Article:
Non GMO whole food ingredient with 'all the essential amino acids and significant amounts of dietary fiber'

Part of a third wave of ingredients in the ‘alternative protein’ space that is not plant-based or cell-cultured, but made via microbial fermentation, Nature’s Fynd​​​ is not, however, using genetic engineering (eg. synthetic biology to ‘program’ microbes to produce target molecules).

Instead, it is working with Non GMO fungi strains that naturally produce high levels of complete protein when grown in a controlled environment. Rather than extracting the protein to make a concentrate or isolate, Nature’s Fynd is producing a whole food ingredient, said the company, which recently tested the market with a limited edition launch of meatlessbreakfast patties​ and dairy-free cream cheese​.

Microbes are more efficient than animals and many plants at producing protein​

Right now, producing protein – whether from peas and soybeans or cows and chickens – is resource-intensive and time-consuming, requiring large amounts of land, energy and water, according to Nature's Fynd CEO Thomas Jonas, who like to point out that it can take years to grow animals, and months or years to grow plants, while microbes "can double​ ​their biomass in a matter of hours and the ‘growing season’ is 24 hours a day, seven days a week, 365 days a year.”​

What makes the ‘extremophile’ Fusarium flavolapis ​strain alluring as a potential food source is that it has evolved to do more with less – that is, it can produce high quality protein with minimal inputs very efficiently in a highly acidic environment, which “drastically reduces​​​” the risk of contamination and enhances food safety, claimed Jonas.

Attractive PDCAAS score, lower environmental inputs

In the GRAS notice​, the company explains that Fy protein has a PDCAAS score of 0.92 (higher than plant proteins such as pea), providing "all the essential amino acids and significant amounts of dietary fiber."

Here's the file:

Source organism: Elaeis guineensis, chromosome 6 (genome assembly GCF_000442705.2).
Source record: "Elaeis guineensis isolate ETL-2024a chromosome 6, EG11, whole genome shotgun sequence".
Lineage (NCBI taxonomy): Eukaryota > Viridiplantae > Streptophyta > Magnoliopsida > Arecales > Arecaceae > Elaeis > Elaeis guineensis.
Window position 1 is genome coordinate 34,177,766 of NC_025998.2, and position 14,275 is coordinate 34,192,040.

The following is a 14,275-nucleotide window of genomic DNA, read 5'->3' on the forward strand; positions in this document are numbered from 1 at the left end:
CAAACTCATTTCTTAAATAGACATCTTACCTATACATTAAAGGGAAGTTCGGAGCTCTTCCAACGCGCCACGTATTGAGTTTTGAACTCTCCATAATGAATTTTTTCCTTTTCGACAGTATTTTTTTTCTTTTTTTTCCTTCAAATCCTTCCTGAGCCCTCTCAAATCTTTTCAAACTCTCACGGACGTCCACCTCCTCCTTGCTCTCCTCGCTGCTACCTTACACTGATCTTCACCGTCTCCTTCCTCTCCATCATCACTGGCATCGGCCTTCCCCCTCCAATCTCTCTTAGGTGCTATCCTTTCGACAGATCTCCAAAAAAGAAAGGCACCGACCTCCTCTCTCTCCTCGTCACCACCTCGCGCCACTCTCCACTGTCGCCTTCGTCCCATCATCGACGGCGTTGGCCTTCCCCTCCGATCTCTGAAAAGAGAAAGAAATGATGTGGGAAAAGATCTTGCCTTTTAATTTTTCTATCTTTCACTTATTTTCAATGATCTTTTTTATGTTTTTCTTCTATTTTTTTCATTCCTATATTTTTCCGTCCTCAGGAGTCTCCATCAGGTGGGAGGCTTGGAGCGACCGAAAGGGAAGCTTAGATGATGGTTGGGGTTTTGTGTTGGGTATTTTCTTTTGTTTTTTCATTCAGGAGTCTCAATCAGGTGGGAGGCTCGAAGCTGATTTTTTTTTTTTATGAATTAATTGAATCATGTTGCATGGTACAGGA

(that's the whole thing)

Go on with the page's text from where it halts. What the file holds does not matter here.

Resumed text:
According to the company, a life cycle analysis suggests that Fy emits roughly 99% fewer greenhouse gases, and uses 99% less land, and 87% less water than growing beef, with no methane emissions, and minimal waste.

Nature's Fynd (previously known as Sustainable Bioproducts) has raised $158m to date from a range of high-profile backers including Breakthrough Energy Ventures (a $1bn fund backed by high-profile names from Bill Gates (who mentioned the company on 60-Minutes over the weekend​​​), Mike Bloomberg, Richard Branson and Jeff Bezos to Mark Zuckerberg); and sustainable investment firm Generation Investment Management LLP (chairman: Al Gore).

* The strain was previously identified as F. novum yellowstonensis​. However, more recent taxonomic characterization and genetic analysis have indicated the organism is a distinct species, says the FDA.

Natures-Fynd-founder
Nature's Fynd (led by CEO Thomas Jonas – pictured above) has raised $158m to date from a range of high-profile backers including Breakthrough Energy Ventures (a $1bn fund backed by high-profile names from Bill Gates, Mike Bloomberg, Richard Branson and Jeff Bezos to Mark Zuckerberg); and sustainable investment firm Generation Investment Management LLP (chairman: Al Gore). Picture credit: Nature’s Fynd